I will write a separate post on sterilising the jars and storing the jam in them. For now, there are many resources online which you may please refer for canning or for putting the jam in jars.
My recipe for homemade fig jam is for a small quantity of jam. It contains no preservatives except for the natural preservation of the lemon juice. Once the jam in the jar has cooled, close the lids tightly and keep the jar in the fridge. It should last upto 10 days without problems. Ensure you use a clean dry spoon to remove the jam from the jar.
Homemade Fig Jam No Pectin -Easy Step by Step Guide
- 400 gms Figs - chopped ripe figs-about 3 ¾ cups
- 200 gms sugar - about 1 cup (50% of the weight of the sliced figs)
- 1 tablespoon lemon juice - freshly squeezed - ½ an ounce
- ½ teaspoon mint leaves - finely minced
- Wash the figs. Slice away the stem and a little of the thick base.
Slice the figs into even sized pieces, about ½ an inch in height.
Weigh the sliced figs.
Squeeze lemon juice and keep it ready for use.
- Place the figs with 50% of their weight in sugar. If the figs are not very ripe and sweet you can go upto 55% - 60%.
Add ½ tablespoon lemon juice and stir it all in till the sugar is moist all over and no dry bits of sugar remain.
Let the figs sugar lemon juice mixture stand for 15 minutes.Alternatively:If using semi ripe figs, first cook them on low heat in very little water – about 30 ml or ⅛ of a cup, for about 10 minutes, stirring frequently. Add a little more water (a tablespoon at a time) if you find it becoming dry. When the fruit softens up, transfer it to a bowl, add the sugar and lime juice and let it stand for 15 minutes as in the instructions below. Continue as per the instructions.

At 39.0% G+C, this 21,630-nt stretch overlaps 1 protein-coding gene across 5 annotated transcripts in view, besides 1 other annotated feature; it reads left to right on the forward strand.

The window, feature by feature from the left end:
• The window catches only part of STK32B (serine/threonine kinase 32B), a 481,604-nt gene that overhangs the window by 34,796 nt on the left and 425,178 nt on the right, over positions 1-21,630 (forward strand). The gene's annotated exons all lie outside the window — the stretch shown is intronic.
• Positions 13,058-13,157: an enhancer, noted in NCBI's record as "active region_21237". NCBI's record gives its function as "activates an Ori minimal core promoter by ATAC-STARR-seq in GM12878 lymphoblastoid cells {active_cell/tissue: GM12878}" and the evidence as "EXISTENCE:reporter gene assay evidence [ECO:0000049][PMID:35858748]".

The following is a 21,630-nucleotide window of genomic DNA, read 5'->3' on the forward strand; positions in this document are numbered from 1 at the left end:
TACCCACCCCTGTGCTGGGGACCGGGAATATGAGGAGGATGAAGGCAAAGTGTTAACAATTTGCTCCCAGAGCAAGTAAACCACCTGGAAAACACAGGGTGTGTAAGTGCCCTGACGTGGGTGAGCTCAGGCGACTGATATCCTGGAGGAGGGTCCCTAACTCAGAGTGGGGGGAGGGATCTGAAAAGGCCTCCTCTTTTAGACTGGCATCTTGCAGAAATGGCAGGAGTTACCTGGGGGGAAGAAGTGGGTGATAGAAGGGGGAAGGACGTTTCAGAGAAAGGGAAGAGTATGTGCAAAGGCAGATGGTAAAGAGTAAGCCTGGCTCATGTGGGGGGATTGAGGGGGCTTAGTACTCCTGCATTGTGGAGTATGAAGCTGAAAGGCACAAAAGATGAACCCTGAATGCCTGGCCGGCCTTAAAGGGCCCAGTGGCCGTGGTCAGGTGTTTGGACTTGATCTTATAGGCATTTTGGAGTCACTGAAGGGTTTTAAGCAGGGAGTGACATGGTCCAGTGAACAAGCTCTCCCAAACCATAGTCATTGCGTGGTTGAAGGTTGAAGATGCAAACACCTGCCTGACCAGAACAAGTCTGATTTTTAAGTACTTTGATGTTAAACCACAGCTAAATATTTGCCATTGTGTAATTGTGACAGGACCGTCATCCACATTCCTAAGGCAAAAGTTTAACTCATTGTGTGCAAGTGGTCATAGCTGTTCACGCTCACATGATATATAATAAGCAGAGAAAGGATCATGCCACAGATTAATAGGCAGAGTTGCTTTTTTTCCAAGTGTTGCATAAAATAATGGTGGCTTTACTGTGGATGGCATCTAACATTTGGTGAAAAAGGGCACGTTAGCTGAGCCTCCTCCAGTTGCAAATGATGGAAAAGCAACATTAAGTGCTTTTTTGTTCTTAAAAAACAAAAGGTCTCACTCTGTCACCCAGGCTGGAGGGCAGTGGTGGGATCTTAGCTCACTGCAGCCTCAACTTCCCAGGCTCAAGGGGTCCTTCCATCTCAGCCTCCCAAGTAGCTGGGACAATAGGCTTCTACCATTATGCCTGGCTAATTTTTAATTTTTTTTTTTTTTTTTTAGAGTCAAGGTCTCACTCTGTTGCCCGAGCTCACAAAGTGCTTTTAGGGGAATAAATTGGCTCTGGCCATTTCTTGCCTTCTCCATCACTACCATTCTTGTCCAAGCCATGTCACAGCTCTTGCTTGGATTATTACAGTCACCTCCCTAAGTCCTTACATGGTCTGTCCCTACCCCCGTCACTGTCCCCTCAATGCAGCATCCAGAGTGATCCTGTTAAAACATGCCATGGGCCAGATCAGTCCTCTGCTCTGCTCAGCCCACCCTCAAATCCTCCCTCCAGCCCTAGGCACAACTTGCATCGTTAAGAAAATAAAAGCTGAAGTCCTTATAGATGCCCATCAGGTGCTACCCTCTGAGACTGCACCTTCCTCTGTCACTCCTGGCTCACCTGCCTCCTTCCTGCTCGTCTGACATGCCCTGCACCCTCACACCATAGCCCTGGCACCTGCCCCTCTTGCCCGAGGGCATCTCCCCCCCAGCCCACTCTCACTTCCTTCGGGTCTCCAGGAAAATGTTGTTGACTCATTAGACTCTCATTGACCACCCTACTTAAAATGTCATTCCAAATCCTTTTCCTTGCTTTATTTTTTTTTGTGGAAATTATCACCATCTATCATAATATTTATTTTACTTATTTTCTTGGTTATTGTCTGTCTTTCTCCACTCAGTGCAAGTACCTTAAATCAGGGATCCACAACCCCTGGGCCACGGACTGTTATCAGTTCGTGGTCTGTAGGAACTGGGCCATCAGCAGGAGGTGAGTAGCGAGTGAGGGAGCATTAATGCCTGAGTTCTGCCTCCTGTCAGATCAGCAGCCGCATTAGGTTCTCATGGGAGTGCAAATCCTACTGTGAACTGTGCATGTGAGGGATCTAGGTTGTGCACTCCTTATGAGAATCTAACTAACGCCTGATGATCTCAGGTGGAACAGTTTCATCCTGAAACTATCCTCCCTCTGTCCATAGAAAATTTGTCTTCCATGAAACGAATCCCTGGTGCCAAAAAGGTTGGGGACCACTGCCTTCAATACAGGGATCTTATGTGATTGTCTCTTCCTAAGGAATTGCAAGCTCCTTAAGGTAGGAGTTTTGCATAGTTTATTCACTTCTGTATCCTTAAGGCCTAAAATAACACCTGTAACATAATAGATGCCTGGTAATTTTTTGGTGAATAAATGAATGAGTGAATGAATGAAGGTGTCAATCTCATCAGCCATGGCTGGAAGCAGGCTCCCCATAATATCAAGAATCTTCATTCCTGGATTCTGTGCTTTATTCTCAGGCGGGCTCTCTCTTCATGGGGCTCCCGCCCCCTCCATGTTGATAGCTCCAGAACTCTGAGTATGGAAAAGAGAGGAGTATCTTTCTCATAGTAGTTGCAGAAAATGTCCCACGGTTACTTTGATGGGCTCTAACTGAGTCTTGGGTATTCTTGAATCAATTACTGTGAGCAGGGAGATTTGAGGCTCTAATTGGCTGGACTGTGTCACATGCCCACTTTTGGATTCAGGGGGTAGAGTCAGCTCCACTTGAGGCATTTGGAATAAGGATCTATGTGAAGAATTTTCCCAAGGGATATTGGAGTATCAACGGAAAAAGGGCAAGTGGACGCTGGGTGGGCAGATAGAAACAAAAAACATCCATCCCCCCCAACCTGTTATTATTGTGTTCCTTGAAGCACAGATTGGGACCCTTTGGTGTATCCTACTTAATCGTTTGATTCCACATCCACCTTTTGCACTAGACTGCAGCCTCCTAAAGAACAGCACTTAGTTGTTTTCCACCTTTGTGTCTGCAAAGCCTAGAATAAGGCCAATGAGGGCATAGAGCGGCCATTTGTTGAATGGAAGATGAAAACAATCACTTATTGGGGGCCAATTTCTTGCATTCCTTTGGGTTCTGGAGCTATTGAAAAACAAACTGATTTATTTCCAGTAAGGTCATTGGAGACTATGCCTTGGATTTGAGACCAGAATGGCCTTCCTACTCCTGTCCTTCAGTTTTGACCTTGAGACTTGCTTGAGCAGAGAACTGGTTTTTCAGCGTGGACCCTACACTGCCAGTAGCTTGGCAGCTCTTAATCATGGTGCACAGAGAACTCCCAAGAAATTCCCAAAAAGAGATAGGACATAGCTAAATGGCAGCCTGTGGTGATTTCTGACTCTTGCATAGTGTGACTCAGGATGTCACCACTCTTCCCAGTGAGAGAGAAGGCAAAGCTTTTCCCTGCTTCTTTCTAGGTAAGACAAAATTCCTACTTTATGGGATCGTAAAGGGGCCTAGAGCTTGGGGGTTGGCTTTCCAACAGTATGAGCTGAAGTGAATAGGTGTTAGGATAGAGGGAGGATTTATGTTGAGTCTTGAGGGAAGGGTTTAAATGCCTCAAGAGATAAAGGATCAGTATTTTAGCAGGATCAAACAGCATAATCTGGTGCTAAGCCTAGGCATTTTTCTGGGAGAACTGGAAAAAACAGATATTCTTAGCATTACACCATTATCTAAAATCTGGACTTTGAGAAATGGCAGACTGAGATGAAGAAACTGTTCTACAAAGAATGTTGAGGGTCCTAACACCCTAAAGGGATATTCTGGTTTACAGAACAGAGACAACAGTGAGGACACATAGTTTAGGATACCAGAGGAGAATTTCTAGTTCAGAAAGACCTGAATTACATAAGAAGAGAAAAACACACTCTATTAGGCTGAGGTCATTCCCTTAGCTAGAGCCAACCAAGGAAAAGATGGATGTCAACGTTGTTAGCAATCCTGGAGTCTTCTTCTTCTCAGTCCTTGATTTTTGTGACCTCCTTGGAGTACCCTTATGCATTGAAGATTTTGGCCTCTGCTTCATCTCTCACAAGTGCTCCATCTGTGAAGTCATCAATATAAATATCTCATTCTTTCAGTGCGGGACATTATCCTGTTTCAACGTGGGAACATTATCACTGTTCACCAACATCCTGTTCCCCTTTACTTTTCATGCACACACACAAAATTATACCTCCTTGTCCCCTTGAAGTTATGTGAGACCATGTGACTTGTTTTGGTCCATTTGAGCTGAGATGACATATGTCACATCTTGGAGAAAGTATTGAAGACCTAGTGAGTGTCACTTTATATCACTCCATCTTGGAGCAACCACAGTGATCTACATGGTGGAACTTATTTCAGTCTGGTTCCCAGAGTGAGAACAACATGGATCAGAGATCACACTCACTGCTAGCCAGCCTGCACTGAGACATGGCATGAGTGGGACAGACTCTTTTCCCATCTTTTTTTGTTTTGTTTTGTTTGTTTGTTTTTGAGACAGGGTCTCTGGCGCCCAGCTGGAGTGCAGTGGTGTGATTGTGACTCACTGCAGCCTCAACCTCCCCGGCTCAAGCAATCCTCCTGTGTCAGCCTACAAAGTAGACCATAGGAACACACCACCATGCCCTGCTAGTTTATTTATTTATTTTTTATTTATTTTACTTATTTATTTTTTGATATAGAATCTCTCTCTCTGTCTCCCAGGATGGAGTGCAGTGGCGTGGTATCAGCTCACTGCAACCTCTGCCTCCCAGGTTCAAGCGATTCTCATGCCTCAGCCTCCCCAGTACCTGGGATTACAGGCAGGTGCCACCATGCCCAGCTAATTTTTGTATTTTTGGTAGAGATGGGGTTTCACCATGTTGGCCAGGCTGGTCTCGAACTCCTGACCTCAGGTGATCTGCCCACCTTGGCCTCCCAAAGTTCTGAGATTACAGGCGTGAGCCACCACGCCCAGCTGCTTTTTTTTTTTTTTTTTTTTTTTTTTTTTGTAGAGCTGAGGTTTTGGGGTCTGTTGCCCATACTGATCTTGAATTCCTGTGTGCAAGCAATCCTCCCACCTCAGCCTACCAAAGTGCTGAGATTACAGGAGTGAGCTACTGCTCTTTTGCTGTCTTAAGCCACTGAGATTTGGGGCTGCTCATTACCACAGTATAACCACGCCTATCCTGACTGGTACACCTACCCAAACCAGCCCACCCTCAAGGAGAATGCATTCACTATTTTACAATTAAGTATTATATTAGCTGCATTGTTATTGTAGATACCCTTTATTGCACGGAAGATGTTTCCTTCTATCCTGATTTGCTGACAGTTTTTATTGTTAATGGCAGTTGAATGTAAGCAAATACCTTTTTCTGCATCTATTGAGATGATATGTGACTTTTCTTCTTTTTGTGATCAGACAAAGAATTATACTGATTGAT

- Meanwhile keep a few spoons in the freezer for the spoon test ( I will explain this in a bit, if you are not already familiar with the test.)
- The chopped figs and sugar mixture would now have released some liquid. Transfer the mixture to a wide thick bottomed pot. Check that the volume of fruit is not more than half the height of the pot, as it needs space while cooking.
- Cook on high heat for a minute and then reduce to low heat. Cook, stirring frequently, till the sugar melts and the mixture begins to bubble (mine took just 5 minutes, but with larger volumes it could take upto 10 minutes). Add the fresh mint leaves, finely minced, stir them into the fruit.
- In about 5-7 minutes as you continue to cook the fruit on low heat (stirring frequently to prevent the fruit from sticking to the pan and getting scorched), you will see foam forming on the surface. You will now get the lovely aroma of the fruit (and the mint!) Remove the foam lightly with a metal spoon (I used a stainless spoon with a longish handle) and discard. Its ok if you don't get rid of all the foam. Occasionally no foam may form. Thats okay too! Cook, stirring off and on until the foaming has subsided - about 15 minutes or so.
- Taste the jam. (Mine was quite sweet, so I had to add more lemon juice). Add a teaspoon full of the lemon juice, stir it in and taste again.
You want to get it right now - sweetness with a hint of tartness -just barely there. If its still only sweet, add a little more lemon juice (careful now, you don't want it all lemony). Stir well.
- Cook the jam on low heat for another 10-15 minutes till the bubbles begin to reduce and the jam thickens at the sides of the pan. Keep stirring at the edges and the bottom - you don't want to jam to catch and scorch!
- Once the jam thickens, take it off the heat. Its better to take the jam off the stove early and test for 'doneness'. Once the jam is overcooked, there is nothing you can do but if it is not yet done, you can always put it back on the stove again. Now for the spoon test (see the link to the Serious eats post that I have given in the write up above the recipe). Remove one of the spoons from the freezer. Drop a little jam on the spoon and set it back in the freezer for 5 minutes. Take out the spoon, tilt it and check- if the jam moves slowly but does not run down the spoon, it is done. If it slides down fast and is runny, take the pot back on the heat and cook for a few minutes and then do the test again (don't forget to keep stirring, every time the pot is on the stove)
- Once the jam passes the test and its ready, transfer when still hot to clean jars. Wipe the top of the jars with a clean tissue. Close the jars when the jam is cool.